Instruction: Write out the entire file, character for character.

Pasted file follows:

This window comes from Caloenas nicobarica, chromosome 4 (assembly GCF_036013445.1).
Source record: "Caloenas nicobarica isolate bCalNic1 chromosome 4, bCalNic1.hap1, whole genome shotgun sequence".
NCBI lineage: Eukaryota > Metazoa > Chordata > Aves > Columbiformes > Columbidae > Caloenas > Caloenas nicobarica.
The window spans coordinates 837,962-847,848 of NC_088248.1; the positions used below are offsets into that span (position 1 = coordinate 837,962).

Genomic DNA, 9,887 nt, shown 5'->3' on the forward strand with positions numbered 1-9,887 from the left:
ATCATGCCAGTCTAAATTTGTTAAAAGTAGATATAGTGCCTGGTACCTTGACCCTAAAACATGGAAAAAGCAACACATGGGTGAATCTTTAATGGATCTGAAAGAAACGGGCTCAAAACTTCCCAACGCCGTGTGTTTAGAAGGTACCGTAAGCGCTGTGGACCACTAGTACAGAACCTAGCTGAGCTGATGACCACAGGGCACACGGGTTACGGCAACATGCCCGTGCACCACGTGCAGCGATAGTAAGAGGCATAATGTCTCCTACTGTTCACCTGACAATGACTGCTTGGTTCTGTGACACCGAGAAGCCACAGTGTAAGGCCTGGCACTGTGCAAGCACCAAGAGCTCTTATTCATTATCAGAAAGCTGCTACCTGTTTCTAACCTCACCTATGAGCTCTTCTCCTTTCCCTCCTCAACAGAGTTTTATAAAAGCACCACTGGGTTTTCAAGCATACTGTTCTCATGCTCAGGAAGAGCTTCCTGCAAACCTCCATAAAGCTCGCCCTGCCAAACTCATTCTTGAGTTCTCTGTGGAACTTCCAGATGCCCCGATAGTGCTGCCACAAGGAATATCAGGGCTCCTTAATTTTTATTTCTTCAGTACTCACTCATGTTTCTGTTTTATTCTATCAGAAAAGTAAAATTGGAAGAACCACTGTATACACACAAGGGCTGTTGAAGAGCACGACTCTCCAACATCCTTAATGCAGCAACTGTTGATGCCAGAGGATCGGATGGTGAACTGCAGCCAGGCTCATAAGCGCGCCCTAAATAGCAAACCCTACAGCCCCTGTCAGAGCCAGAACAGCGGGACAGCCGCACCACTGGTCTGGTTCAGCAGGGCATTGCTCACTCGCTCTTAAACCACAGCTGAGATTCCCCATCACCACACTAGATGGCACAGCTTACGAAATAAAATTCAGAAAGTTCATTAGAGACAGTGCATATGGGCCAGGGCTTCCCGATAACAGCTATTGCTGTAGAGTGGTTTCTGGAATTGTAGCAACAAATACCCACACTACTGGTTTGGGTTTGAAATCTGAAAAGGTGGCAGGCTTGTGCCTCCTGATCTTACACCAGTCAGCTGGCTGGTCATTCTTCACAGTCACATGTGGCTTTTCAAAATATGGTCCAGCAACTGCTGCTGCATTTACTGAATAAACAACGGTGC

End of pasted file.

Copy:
This window comes from Caloenas nicobarica, chromosome 4 (assembly GCF_036013445.1).
Source record: "Caloenas nicobarica isolate bCalNic1 chromosome 4, bCalNic1.hap1, whole genome shotgun sequence".
NCBI lineage: Eukaryota > Metazoa > Chordata > Aves > Columbiformes > Columbidae > Caloenas > Caloenas nicobarica.
The window spans coordinates 837,962-847,848 of NC_088248.1; the positions used below are offsets into that span (position 1 = coordinate 837,962).

Genomic DNA, 9,887 nt, shown 5'->3' on the forward strand with positions numbered 1-9,887 from the left:
ATCATGCCAGTCTAAATTTGTTAAAAGTAGATATAGTGCCTGGTACCTTGACCCTAAAACATGGAAAAAGCAACACATGGGTGAATCTTTAATGGATCTGAAAGAAACGGGCTCAAAACTTCCCAACGCCGTGTGTTTAGAAGGTACCGTAAGCGCTGTGGACCACTAGTACAGAACCTAGCTGAGCTGATGACCACAGGGCACACGGGTTACGGCAACATGCCCGTGCACCACGTGCAGCGATAGTAAGAGGCATAATGTCTCCTACTGTTCACCTGACAATGACTGCTTGGTTCTGTGACACCGAGAAGCCACAGTGTAAGGCCTGGCACTGTGCAAGCACCAAGAGCTCTTATTCATTATCAGAAAGCTGCTACCTGTTTCTAACCTCACCTATGAGCTCTTCTCCTTTCCCTCCTCAACAGAGTTTTATAAAAGCACCACTGGGTTTTCAAGCATACTGTTCTCATGCTCAGGAAGAGCTTCCTGCAAACCTCCATAAAGCTCGCCCTGCCAAACTCATTCTTGAGTTCTCTGTGGAACTTCCAGATGCCCCGATAGTGCTGCCACAAGGAATATCAGGGCTCCTTAATTTTTATTTCTTCAGTACTCACTCATGTTTCTGTTTTATTCTATCAGAAAAGTAAAATTGGAAGAACCACTGTATACACACAAGGGCTGTTGAAGAGCACGACTCTCCAACATCCTTAATGCAGCAACTGTTGATGCCAGAGGATCGGATGGTGAACTGCAGCCAGGCTCATAAGCGCGCCCTAAATAGCAAACCCTACAGCCCCTGTCAGAGCCAGAACAGCGGGACAGCCGCACCACTGGTCTGGTTCAGCAGGGCATTGCTCACTCGCTCTTAAACCACAGCTGAGATTCCCCATCACCACACTAGATGGCACAGCTTACGAAATAAAATTCAGAAAGTTCATTAGAGACAGTGCATATGGGCCAGGGCTTCCCGATAACAGCTATTGCTGTAGAGTGGTTTCTGGAATTGTAGCAACAAATACCCACACTACTGGTTTGGGTTTGAAATCTGAAAAGGTGGCAGGCTTGTGCCTCCTGATCTTACACCAGTCAGCTGGCTGGTCATTCTTCACAGTCACATGTGGCTTTTCAAAATATGGTCCAGCAACTGCTGCTGCATTTACTGAATAAACAACGGTGC